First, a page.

A study released last month at the American Academy of Ophthalmology stated that women who are long-term users of contraceptives have a higher risk of eye disease.

In particular, these women are twice as likely to develop glaucoma, one of the leading causes of blindness worldwide. With more and more women using oral contraceptives as their preferred method of birth control, the number of reported eye related illnesses among females is expected to rise in future years.

According to the Center for Disease Control and Prevention, approximately 80% of all women between the ages of 20 and 24 have been prescribed oral contraceptives. In recent years, oral contraceptives have been increasingly marketed to young women as a means of shortening and eliminating their menstrual cycles as well as reducing cramping and PMS symptoms. While oral contraceptives are primarily used to prevent pregnancy, they are also prescribed for the treatment of a number of secondary reproductive disorders.

This study does not yet discuss the causal relationship between contraceptives and glaucoma, although it does indicate a definite correlation. Other factors that lead to an increased risk of glaucoma include; race, age and family history. The research study covered 3406 participants over 40, all from the United States, who have taken oral contraceptives for three or more years; it did not extend to other contraceptive methods.

Despite the fact that women over the age of 40 who take oral contraceptives are at an increased risk of developing glaucoma, this birth control method remains popular with women of childbearing age. Oral contraceptives, one of the most convenient and effective means of birth control, also come with increased risks to smokers and females aged 35 and over. Women on oral contraceptives should ask their doctors to help determine if they are at an increased risk of developing glaucoma by discussing their family history as well as the known symptoms of this disease.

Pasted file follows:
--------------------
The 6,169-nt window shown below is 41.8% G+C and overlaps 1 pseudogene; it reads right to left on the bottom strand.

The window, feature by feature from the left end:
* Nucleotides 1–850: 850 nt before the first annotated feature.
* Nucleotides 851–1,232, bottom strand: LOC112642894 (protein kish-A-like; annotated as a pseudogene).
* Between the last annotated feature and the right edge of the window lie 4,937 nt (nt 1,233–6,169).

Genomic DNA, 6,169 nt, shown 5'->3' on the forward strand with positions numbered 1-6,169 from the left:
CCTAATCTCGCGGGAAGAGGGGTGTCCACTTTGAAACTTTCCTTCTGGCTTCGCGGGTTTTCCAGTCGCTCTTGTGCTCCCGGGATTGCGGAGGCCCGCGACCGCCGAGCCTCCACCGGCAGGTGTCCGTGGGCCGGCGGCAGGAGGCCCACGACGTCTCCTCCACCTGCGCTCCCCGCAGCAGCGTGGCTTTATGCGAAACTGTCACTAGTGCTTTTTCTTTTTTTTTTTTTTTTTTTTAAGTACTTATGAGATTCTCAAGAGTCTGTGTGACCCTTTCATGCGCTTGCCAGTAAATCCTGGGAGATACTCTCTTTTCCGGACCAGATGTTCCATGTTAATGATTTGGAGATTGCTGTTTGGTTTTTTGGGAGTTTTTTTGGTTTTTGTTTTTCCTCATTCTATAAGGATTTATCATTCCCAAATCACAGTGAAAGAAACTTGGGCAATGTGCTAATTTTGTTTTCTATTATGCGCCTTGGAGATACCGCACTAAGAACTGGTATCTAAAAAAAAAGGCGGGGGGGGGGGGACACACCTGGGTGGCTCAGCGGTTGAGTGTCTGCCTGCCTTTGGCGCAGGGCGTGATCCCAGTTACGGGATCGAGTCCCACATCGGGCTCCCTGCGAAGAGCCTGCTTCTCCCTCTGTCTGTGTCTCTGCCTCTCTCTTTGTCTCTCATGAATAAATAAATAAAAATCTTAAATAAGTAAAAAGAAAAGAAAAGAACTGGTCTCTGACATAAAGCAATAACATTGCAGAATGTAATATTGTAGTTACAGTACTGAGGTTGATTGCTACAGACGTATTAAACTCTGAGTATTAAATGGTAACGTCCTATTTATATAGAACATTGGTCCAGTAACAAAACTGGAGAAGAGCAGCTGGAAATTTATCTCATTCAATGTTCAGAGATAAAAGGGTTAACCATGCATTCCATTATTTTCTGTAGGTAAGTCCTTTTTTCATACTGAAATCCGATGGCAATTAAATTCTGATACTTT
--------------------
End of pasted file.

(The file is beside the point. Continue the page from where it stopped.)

Researchers from a number of involved universities and foundations urge women to have regular glaucoma screenings. When caught in its early stages, glaucoma can be treated effectively and patients are less likely to lose their vision. Women who choose to stop taking oral contraceptives for eye health reasons should choose an alternative birth control method while under the guidance of their doctors. The ingestion of oral contraceptives can be added to a host of other risk factors for glaucoma, including family history of glaucoma, increased eye pressure, and existing defects.

Women who continuously take oral contraceptives are approximately twice as likely to develop glaucoma as those who rely on other birth control methods. Learn if you are at risk of being diagnosed with glaucoma by visiting rmseye.com or calling our Orlando ophthalmologist, Dr. Membreno.